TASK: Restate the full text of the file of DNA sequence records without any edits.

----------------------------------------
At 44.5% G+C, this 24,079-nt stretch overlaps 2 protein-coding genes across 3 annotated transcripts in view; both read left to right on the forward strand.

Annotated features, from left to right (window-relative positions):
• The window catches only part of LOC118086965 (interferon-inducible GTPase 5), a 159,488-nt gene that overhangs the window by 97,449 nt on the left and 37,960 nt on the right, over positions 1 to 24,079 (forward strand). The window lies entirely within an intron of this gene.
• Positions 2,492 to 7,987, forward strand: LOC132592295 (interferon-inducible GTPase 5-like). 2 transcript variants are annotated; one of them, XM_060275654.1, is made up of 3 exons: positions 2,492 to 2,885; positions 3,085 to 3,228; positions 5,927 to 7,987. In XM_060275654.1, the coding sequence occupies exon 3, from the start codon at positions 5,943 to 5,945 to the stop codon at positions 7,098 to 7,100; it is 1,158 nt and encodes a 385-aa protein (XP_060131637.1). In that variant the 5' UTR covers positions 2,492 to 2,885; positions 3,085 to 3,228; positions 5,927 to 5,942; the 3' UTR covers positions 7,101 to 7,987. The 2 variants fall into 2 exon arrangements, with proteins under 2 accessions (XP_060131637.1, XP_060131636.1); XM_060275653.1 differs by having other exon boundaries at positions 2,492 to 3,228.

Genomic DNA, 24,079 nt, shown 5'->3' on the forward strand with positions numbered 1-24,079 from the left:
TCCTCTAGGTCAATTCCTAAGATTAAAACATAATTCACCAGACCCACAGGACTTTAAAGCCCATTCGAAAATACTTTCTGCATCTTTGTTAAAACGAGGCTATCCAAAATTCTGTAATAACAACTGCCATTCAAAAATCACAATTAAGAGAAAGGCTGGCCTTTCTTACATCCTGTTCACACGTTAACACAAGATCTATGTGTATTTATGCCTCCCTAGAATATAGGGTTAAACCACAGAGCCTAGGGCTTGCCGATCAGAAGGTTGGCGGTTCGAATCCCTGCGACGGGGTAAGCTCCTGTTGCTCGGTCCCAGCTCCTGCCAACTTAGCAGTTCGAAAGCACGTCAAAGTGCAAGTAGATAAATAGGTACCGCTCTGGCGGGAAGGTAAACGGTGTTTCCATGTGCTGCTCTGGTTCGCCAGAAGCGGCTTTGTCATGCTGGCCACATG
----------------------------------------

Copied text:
At 44.5% G+C, this 24,079-nt stretch overlaps 2 protein-coding genes across 3 annotated transcripts in view; both read left to right on the forward strand.

Annotated features, from left to right (window-relative positions):
• The window catches only part of LOC118086965 (interferon-inducible GTPase 5), a 159,488-nt gene that overhangs the window by 97,449 nt on the left and 37,960 nt on the right, over positions 1 to 24,079 (forward strand). The window lies entirely within an intron of this gene.
• Positions 2,492 to 7,987, forward strand: LOC132592295 (interferon-inducible GTPase 5-like). 2 transcript variants are annotated; one of them, XM_060275654.1, is made up of 3 exons: positions 2,492 to 2,885; positions 3,085 to 3,228; positions 5,927 to 7,987. In XM_060275654.1, the coding sequence occupies exon 3, from the start codon at positions 5,943 to 5,945 to the stop codon at positions 7,098 to 7,100; it is 1,158 nt and encodes a 385-aa protein (XP_060131637.1). In that variant the 5' UTR covers positions 2,492 to 2,885; positions 3,085 to 3,228; positions 5,927 to 5,942; the 3' UTR covers positions 7,101 to 7,987. The 2 variants fall into 2 exon arrangements, with proteins under 2 accessions (XP_060131637.1, XP_060131636.1); XM_060275653.1 differs by having other exon boundaries at positions 2,492 to 3,228.

Genomic DNA, 24,079 nt, shown 5'->3' on the forward strand with positions numbered 1-24,079 from the left:
TCCTCTAGGTCAATTCCTAAGATTAAAACATAATTCACCAGACCCACAGGACTTTAAAGCCCATTCGAAAATACTTTCTGCATCTTTGTTAAAACGAGGCTATCCAAAATTCTGTAATAACAACTGCCATTCAAAAATCACAATTAAGAGAAAGGCTGGCCTTTCTTACATCCTGTTCACACGTTAACACAAGATCTATGTGTATTTATGCCTCCCTAGAATATAGGGTTAAACCACAGAGCCTAGGGCTTGCCGATCAGAAGGTTGGCGGTTCGAATCCCTGCGACGGGGTAAGCTCCTGTTGCTCGGTCCCAGCTCCTGCCAACTTAGCAGTTCGAAAGCACGTCAAAGTGCAAGTAGATAAATAGGTACCGCTCTGGCGGGAAGGTAAACGGTGTTTCCATGTGCTGCTCTGGTTCGCCAGAAGCGGCTTTGTCATGCTGGCCACATG